When do you need an Organizational Chart?
A very small organization with a handful of longtime employees may function just fine without an organizational chart because "everyone knows" what their job is.
But, as any type of organization grows its number of employees and functions, confusion and differences of understanding can result. When this happens it is a sure sign that it is time for an organizational chart (or "org chart" as it is sometimes called). There are also several practical reasons:
- New employees joining the organization can quickly learn the landscape of who does what and who reports to who
- Any changes in the organization of personnel, responsibilities or growth can be clearly communicated throughout the organization
- It can provide general clarity and alignment for everyone in the organization on roles, responsibilities and authorities which can reduce confusions
- Org charts can be useful informational tools for others that need to understand your organization - banks, investors, foundations, customers, consultants
 Keep it Simple
Organizational charts work best if they are one page with basic information of people and titles/roles so that the entire picture of the organization is understood. As an organization grows beyond one page it may need separate pages for each division for example.
Organizational charts are not good tools to explain more complex factors about an organization. They are not a good method to explain the management style of an organization, how the organization operates and detail on roles and responsibilities.
- Wikipedia:Organizational Chart provides general definition, background and history on organizational charts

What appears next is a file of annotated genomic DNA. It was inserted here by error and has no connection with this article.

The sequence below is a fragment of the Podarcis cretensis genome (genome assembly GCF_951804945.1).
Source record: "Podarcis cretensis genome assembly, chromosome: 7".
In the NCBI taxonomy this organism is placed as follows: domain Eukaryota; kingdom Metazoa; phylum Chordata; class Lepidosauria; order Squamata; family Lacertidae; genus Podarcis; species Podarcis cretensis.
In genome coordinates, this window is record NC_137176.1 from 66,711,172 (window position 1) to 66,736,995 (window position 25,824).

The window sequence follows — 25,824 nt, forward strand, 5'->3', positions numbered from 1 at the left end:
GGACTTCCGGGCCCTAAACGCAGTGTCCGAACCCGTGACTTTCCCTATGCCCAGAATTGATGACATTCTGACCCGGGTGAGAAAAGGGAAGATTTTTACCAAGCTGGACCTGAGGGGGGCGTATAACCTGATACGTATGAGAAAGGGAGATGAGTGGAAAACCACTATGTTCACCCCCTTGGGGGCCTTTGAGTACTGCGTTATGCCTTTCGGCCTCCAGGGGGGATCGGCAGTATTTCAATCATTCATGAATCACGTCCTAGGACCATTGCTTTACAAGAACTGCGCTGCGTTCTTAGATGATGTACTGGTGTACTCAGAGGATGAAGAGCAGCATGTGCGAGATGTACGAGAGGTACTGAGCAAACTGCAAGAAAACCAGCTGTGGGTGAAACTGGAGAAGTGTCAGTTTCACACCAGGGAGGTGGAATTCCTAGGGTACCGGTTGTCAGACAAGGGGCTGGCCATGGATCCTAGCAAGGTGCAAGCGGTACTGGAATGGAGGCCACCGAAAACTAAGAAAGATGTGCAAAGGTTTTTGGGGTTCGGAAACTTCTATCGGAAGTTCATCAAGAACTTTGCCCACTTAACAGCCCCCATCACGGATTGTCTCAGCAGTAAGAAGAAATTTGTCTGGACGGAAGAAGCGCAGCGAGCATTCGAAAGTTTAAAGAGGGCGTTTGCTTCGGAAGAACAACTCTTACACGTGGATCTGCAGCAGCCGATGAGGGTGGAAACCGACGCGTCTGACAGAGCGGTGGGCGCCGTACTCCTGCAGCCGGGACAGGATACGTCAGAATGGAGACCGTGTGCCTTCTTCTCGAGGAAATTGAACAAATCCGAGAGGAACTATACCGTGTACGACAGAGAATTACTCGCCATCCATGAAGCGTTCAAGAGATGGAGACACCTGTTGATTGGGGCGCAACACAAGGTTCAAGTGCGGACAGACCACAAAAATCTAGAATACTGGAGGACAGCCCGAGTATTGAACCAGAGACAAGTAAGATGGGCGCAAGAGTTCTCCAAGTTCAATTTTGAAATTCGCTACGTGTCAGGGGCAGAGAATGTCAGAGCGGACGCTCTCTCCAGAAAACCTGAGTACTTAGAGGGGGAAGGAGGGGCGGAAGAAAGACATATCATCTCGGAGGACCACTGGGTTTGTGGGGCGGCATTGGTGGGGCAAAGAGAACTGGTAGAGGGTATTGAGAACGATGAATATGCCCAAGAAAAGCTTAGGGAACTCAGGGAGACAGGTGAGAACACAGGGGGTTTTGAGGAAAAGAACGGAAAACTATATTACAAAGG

- OrgChart.net has detailed information on the how to of organizational charts for all sizes of organizations and a multitude of purposes.
The author of this article is Terry Gardiner.
Terry Gardiner is the founder and President of Silver Lining Seafoods and NorQuest Seafoods - a medium size Alaska seafood processing companies; and currently Board member of the Anvil Corporation, an employee owned company specializing in oil and gas engineering.
His co-operative experiences include member director of the Commercial Fishermen Co-operative association; creation of legislation for the Alaska Commercial Fishing and Agriculture Bank; and advisor to the US Dept of Health and Social Services for the state Health CO-OPs.
Terry served ten years as a member of the Alaska House of Representatives -several legislative committee chairmanships, Speaker of the House, Chairman of the Alaska Criminal Code Commission and board member on various state and federal boards and commissions.
Terry authored the leadership book, "Six-Word Lessons to Build Effective Leaders: 100 Lessons to Equip Your People to Create Winning Organizations".